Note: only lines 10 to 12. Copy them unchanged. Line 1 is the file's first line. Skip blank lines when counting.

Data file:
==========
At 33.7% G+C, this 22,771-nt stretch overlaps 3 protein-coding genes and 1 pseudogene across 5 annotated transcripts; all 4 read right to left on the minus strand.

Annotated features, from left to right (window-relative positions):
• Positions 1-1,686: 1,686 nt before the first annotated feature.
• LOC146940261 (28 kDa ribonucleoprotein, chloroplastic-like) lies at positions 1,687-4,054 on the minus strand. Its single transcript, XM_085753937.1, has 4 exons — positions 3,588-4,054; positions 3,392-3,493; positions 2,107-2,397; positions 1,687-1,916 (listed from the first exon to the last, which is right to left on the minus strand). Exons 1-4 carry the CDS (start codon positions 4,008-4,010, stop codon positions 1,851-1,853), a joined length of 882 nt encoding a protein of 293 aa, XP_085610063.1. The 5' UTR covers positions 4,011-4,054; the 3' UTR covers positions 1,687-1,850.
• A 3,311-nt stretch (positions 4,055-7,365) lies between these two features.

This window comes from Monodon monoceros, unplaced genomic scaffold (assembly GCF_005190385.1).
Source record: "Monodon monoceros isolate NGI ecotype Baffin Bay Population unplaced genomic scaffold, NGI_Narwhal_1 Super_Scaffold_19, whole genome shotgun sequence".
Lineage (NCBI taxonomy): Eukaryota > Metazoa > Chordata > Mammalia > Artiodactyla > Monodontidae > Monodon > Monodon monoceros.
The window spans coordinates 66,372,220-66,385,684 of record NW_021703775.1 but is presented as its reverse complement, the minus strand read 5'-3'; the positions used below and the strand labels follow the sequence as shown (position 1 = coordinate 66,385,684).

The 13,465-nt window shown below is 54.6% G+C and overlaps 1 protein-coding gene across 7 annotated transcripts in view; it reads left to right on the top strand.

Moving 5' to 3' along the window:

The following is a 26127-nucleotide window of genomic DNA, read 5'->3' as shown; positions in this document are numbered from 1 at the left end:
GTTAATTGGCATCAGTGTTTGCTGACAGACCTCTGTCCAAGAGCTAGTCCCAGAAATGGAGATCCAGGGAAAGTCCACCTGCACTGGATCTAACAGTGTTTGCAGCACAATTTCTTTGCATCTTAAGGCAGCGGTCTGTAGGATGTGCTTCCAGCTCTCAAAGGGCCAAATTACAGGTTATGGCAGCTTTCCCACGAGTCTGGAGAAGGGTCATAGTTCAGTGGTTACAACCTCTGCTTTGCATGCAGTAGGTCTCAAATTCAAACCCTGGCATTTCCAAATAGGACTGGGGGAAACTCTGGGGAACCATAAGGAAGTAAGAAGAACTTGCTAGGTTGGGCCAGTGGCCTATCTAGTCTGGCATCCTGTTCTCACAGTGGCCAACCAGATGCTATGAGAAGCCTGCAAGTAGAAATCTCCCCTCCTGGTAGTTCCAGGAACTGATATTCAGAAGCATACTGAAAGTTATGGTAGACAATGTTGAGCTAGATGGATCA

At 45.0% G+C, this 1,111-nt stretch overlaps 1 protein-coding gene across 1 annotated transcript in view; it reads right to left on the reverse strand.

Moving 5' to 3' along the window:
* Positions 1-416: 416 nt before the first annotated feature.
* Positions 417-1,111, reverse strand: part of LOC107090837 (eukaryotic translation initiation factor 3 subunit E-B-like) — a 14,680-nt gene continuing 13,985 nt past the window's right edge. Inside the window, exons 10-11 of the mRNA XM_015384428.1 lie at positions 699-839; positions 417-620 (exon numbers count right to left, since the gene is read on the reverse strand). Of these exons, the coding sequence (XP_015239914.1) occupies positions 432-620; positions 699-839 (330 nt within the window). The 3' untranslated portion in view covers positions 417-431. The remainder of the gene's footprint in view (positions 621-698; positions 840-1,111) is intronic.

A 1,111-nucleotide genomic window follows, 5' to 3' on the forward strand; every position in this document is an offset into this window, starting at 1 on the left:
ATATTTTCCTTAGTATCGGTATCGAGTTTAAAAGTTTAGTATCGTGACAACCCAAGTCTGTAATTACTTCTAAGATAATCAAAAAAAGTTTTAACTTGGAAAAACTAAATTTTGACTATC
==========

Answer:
The 13,465-nt window shown below is 54.6% G+C and overlaps 1 protein-coding gene across 7 annotated transcripts in view; it reads left to right on the top strand.

Moving 5' to 3' along the window:

The following is a 26127-nucleotide window of genomic DNA, read 5'->3' as shown; positions in this document are numbered from 1 at the left end: